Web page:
Tuesday, February 17, 2015

Armour in China

Steven Zaloga

Military Modelling Manual 1983

Armour expert Steven Zaloga provides details and photographs of A.F.V. activities during the period 1920-45 in this unlikely part of the world.

THROUGHOUT THE FIRST HALF of the 20th Century, China was wracked by an interminable string of civil wars and foreign intervention. Although armoured vehicles did not play a central role in this fighting, Chinese armoured vehicles are, nonetheless, very interesting if only for their cosmopolitan selection. Where else could one find an armoured unit equipped with British, Italian, German, American and Soviet armoured vehicles fighting side by side
The predominant influence on early Chinese armour was undoubtedly Russian. In the wake of the Russian Civil War, a number of armoured trains eventually made their way into Chinese territory and into the hands of the warlords who dominated China in 1920. A good example of this was the armoured train Orlik. This train was originally in German service on the Eastern Front in 1917 when it was captured by the Imperial Russian Army. It subsequently fell into Bolshevik hands during the Civil War, and in 1919, fell into the hands of the Czech Legions while they were battling their way out of Soviet Russia along the Trans-Siberian Railway. This particular detachment eventually made its way into Manchuria, where they attempted to turn the train over to the Chinese. Instead, it was initially seized by the Japanese who had many troops in China in connection with concessionary arrangements in Manchuria.

The Japanese later turned the train over to a sympathetic (i.e. puppet) warlord. The Chinese warlord most closely associated with armoured train development in China during this period was Chang Tsung-chang who controlled Chihi province. Chang Tsungchang had both Japanese and Russian mercenaries in his army, and had a number of trains built with Russian assistance at the Tsinan yards in Shantung province. His success with armoured trains in various wars with neighbouring warlords led to dozens of armoured trains being built throughout China. In the early 1920s, the Kuomintang Party led by Dr. Sun Yat-sen began to take steps to assert national control over the warlords In 1924, it established the Whampoa Military Academy, headed by Gen. Chiang Kai-shek who would take over direction of the Kuomintang following Sun Yat-sen's death. The military arm of the Kuomintang, the National Revolutionary Army (NRA) sought the assistance of the Soviet Union in securing the arms needed to fight the warlords. The Soviets agreed, not only due to the fact that the NRA contained leftist and communist units as well as conservative nationalist units, but also because the Soviets viewed the NRA as a reliable counterweight against Japanese activity in China.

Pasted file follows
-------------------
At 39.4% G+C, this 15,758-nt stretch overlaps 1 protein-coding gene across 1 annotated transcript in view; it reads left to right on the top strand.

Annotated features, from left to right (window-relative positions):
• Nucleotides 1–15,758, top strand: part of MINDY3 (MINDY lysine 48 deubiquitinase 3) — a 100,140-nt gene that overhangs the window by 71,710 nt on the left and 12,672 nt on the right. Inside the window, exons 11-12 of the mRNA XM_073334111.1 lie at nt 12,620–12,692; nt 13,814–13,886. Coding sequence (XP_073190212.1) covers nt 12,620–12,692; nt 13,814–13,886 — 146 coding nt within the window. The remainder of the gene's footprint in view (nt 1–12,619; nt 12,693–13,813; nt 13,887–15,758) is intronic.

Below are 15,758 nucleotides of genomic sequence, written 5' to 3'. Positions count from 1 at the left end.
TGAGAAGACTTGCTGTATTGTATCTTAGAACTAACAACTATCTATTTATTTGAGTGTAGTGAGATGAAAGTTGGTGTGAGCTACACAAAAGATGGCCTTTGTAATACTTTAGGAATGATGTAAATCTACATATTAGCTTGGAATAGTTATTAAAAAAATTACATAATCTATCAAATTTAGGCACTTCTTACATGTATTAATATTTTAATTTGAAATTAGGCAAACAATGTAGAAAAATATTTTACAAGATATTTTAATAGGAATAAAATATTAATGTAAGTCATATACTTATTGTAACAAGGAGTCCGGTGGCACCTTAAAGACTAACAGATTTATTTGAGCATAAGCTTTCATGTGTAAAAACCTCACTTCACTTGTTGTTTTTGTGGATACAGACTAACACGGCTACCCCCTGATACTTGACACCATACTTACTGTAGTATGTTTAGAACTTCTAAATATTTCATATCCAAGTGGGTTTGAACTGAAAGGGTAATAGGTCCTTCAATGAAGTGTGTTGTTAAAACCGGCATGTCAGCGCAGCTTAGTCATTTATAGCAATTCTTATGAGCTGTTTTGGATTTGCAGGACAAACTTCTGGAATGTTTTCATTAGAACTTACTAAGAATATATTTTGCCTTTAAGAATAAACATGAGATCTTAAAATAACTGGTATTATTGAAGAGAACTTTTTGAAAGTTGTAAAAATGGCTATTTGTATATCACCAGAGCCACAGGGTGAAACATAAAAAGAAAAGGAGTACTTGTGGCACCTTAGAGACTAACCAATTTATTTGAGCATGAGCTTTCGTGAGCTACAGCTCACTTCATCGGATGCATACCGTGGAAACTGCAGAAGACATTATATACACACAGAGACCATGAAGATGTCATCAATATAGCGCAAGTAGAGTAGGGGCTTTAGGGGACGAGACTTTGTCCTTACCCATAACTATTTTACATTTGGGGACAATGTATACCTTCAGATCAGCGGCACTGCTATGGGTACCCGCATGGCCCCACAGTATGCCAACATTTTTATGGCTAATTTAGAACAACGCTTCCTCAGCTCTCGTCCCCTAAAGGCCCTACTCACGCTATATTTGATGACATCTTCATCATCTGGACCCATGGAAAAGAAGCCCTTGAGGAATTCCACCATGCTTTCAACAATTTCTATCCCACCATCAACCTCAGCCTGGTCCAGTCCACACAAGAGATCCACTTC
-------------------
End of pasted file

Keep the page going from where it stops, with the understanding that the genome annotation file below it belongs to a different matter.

By 1925, there were over 1,000 Soviet troops and advisers in China and amongst their many activities was building up the armoured train force of the NRA. The Russian advisers, including Marshal V. K. Blyukher, were all experienced veterans of the Russian Civil War, and many had personal experience with the armoured trains used in that conflict. The armoured trains built with Russian aid closely resembled Russian trains, although their armament consisted of whatever types of guns could be obtained whether Chinese, British, Japanese or Russian. Generally the trains had two artillery cars, each with two turreted guns, plus various machine gun sponsons. In addition, there was usually a control car which could contain infantry, an armoured locomotive, and various other cars for carrying supplies or additional troops. The trains were usually designed to permit their use forward or backward. The Soviet advisers were instrumental in training NRA crews in Bolshevik tactics which stressed using armoured trains in an offensive role. Trains would advance on enemy positions and then disgorge infantry which would attack under the heavy fire of the train. In contrast, the warlords frequently used their trains as personal transportation with limited combat roles. Even when used in combat, the warlord trains seldom used infantry, and troops were reluctant to leave the protective armour of the train. This was often a fatal mistake since it allowed enemy infantry to disable track around, or otherwise hinder, the train. The fate of the train Hupeh gives a good example of armoured train fighting in China during the civil war between the northern warlords and the NRA attacking from the south out of Canton.

In the early 1 920s, Chang Tsung-chang had three armoured trains built at the Tsinan yards in Shantung, the "Yangtze River", "Great Wall" and "Hupeh", based along Russian lines. They were all involved in the fighting around Shanghai in 1927 with the NRA. The "Yangtze River" was surrounded by the NRA near Shanghai in April 1927 and, once captured, the crew was shot. The "Great Wall" was surrounded near Shanghai and the tracks were cut on both sides, leaving h only a three miles stretch of rails. It soon ran out of ammunition, and its crew were slaughtered, as was the custom. The "Hupeh" was left as a rearguard at Peng-Pu to cover the withdrawal of Chang Tsung-chang's army, and it also was surrounded and captured. The NRA took the better, undamaged portions of the three trains, and consolidated them into two trains, the "Chung Shan", and another, the name of which is unknown. These were used against the Fengtien northern warlords. Both were captured by the warlord Sun Chuan-fang's army at Lincheng in July 1927. The "Chung Shan" was turned over to the new warlord of Chihli province, Tupan Yu-pu, and it was renamed "Hupeh" while being refitted in Shantung province. It is believed to have fallen back into NRA hands during a later battle.